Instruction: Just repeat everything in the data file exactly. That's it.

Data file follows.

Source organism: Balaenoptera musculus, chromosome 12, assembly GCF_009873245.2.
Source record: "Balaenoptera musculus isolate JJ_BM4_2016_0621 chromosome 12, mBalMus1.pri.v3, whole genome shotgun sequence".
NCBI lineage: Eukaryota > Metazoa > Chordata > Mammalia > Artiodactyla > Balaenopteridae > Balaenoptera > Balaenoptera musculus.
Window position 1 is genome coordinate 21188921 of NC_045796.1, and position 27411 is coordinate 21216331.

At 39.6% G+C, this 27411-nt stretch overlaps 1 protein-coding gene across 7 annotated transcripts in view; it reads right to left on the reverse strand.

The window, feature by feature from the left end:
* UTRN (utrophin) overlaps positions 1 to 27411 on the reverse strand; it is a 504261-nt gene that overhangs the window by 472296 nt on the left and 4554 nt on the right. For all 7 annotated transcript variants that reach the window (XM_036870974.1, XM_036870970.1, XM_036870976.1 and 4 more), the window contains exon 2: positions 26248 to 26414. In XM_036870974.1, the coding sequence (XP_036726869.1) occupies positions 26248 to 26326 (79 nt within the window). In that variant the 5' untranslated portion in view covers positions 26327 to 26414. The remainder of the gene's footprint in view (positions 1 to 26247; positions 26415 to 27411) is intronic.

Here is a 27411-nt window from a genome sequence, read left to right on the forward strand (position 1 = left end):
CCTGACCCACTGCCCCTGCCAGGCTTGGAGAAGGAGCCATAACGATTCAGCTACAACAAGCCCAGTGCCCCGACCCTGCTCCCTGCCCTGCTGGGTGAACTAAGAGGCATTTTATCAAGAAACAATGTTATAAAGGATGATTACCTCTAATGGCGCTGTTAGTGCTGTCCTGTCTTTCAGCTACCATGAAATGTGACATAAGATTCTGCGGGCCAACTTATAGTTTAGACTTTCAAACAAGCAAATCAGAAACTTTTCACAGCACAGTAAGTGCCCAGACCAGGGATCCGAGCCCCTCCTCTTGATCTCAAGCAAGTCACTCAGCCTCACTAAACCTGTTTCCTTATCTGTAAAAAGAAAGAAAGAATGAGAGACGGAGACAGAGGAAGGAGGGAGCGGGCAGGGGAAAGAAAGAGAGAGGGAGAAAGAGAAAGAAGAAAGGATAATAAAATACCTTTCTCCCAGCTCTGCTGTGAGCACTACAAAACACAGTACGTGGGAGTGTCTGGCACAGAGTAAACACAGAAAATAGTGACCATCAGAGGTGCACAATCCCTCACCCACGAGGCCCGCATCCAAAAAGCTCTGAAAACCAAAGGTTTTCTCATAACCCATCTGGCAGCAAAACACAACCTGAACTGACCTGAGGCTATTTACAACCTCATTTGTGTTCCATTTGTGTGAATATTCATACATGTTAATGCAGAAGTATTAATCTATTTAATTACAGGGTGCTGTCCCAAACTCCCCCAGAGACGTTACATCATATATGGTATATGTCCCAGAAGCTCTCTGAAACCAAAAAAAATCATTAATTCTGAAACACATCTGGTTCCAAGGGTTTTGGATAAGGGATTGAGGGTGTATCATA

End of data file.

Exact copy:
Source organism: Balaenoptera musculus, chromosome 12, assembly GCF_009873245.2.
Source record: "Balaenoptera musculus isolate JJ_BM4_2016_0621 chromosome 12, mBalMus1.pri.v3, whole genome shotgun sequence".
NCBI lineage: Eukaryota > Metazoa > Chordata > Mammalia > Artiodactyla > Balaenopteridae > Balaenoptera > Balaenoptera musculus.
Window position 1 is genome coordinate 21188921 of NC_045796.1, and position 27411 is coordinate 21216331.

At 39.6% G+C, this 27411-nt stretch overlaps 1 protein-coding gene across 7 annotated transcripts in view; it reads right to left on the reverse strand.

The window, feature by feature from the left end:
* UTRN (utrophin) overlaps positions 1 to 27411 on the reverse strand; it is a 504261-nt gene that overhangs the window by 472296 nt on the left and 4554 nt on the right. For all 7 annotated transcript variants that reach the window (XM_036870974.1, XM_036870970.1, XM_036870976.1 and 4 more), the window contains exon 2: positions 26248 to 26414. In XM_036870974.1, the coding sequence (XP_036726869.1) occupies positions 26248 to 26326 (79 nt within the window). In that variant the 5' untranslated portion in view covers positions 26327 to 26414. The remainder of the gene's footprint in view (positions 1 to 26247; positions 26415 to 27411) is intronic.

Here is a 27411-nt window from a genome sequence, read left to right on the forward strand (position 1 = left end):
CCTGACCCACTGCCCCTGCCAGGCTTGGAGAAGGAGCCATAACGATTCAGCTACAACAAGCCCAGTGCCCCGACCCTGCTCCCTGCCCTGCTGGGTGAACTAAGAGGCATTTTATCAAGAAACAATGTTATAAAGGATGATTACCTCTAATGGCGCTGTTAGTGCTGTCCTGTCTTTCAGCTACCATGAAATGTGACATAAGATTCTGCGGGCCAACTTATAGTTTAGACTTTCAAACAAGCAAATCAGAAACTTTTCACAGCACAGTAAGTGCCCAGACCAGGGATCCGAGCCCCTCCTCTTGATCTCAAGCAAGTCACTCAGCCTCACTAAACCTGTTTCCTTATCTGTAAAAAGAAAGAAAGAATGAGAGACGGAGACAGAGGAAGGAGGGAGCGGGCAGGGGAAAGAAAGAGAGAGGGAGAAAGAGAAAGAAGAAAGGATAATAAAATACCTTTCTCCCAGCTCTGCTGTGAGCACTACAAAACACAGTACGTGGGAGTGTCTGGCACAGAGTAAACACAGAAAATAGTGACCATCAGAGGTGCACAATCCCTCACCCACGAGGCCCGCATCCAAAAAGCTCTGAAAACCAAAGGTTTTCTCATAACCCATCTGGCAGCAAAACACAACCTGAACTGACCTGAGGCTATTTACAACCTCATTTGTGTTCCATTTGTGTGAATATTCATACATGTTAATGCAGAAGTATTAATCTATTTAATTACAGGGTGCTGTCCCAAACTCCCCCAGAGACGTTACATCATATATGGTATATGTCCCAGAAGCTCTCTGAAACCAAAAAAAATCATTAATTCTGAAACACATCTGGTTCCAAGGGTTTTGGATAAGGGATTGAGGGTGTATCATA